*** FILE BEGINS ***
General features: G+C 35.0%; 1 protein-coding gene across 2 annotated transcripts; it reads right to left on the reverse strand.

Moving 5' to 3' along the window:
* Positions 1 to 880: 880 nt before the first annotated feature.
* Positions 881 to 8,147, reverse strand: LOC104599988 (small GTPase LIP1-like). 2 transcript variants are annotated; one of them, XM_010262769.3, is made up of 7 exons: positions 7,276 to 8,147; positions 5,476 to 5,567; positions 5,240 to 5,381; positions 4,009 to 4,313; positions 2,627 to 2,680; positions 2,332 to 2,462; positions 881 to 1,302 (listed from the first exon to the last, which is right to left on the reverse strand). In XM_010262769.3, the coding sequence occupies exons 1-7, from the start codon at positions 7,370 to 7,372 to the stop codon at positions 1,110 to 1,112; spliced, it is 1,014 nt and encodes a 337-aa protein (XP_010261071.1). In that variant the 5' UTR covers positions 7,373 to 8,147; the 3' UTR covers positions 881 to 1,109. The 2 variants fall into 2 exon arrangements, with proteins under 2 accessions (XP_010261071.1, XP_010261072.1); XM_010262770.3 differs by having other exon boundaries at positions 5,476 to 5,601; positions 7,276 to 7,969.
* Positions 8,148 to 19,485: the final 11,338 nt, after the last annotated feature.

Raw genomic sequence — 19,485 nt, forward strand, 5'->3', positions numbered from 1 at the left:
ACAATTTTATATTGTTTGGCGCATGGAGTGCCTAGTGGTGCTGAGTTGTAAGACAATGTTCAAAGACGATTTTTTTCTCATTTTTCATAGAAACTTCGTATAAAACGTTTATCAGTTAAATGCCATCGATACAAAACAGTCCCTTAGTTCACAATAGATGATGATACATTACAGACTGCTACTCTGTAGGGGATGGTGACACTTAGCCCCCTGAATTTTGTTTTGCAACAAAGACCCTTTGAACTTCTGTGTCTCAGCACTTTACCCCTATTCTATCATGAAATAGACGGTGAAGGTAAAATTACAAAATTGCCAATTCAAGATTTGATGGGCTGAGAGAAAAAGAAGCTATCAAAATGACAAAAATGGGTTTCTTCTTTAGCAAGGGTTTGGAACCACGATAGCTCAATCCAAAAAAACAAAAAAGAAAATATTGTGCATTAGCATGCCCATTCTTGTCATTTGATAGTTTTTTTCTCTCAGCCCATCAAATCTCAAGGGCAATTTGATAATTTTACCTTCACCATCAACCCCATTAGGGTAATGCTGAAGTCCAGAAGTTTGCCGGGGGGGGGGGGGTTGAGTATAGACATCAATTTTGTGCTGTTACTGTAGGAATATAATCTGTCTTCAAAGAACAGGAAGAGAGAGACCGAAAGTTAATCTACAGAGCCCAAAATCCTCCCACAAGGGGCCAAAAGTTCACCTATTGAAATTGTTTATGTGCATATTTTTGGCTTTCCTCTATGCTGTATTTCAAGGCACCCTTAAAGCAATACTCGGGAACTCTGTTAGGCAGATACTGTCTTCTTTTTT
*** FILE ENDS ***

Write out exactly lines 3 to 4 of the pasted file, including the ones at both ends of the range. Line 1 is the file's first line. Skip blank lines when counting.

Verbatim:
* Positions 1 to 880: 880 nt before the first annotated feature.
* Positions 881 to 8,147, reverse strand: LOC104599988 (small GTPase LIP1-like). 2 transcript variants are annotated; one of them, XM_010262769.3, is made up of 7 exons: positions 7,276 to 8,147; positions 5,476 to 5,567; positions 5,240 to 5,381; positions 4,009 to 4,313; positions 2,627 to 2,680; positions 2,332 to 2,462; positions 881 to 1,302 (listed from the first exon to the last, which is right to left on the reverse strand). In XM_010262769.3, the coding sequence occupies exons 1-7, from the start codon at positions 7,370 to 7,372 to the stop codon at positions 1,110 to 1,112; spliced, it is 1,014 nt and encodes a 337-aa protein (XP_010261071.1). In that variant the 5' UTR covers positions 7,373 to 8,147; the 3' UTR covers positions 881 to 1,109. The 2 variants fall into 2 exon arrangements, with proteins under 2 accessions (XP_010261071.1, XP_010261072.1); XM_010262770.3 differs by having other exon boundaries at positions 5,476 to 5,601; positions 7,276 to 7,969.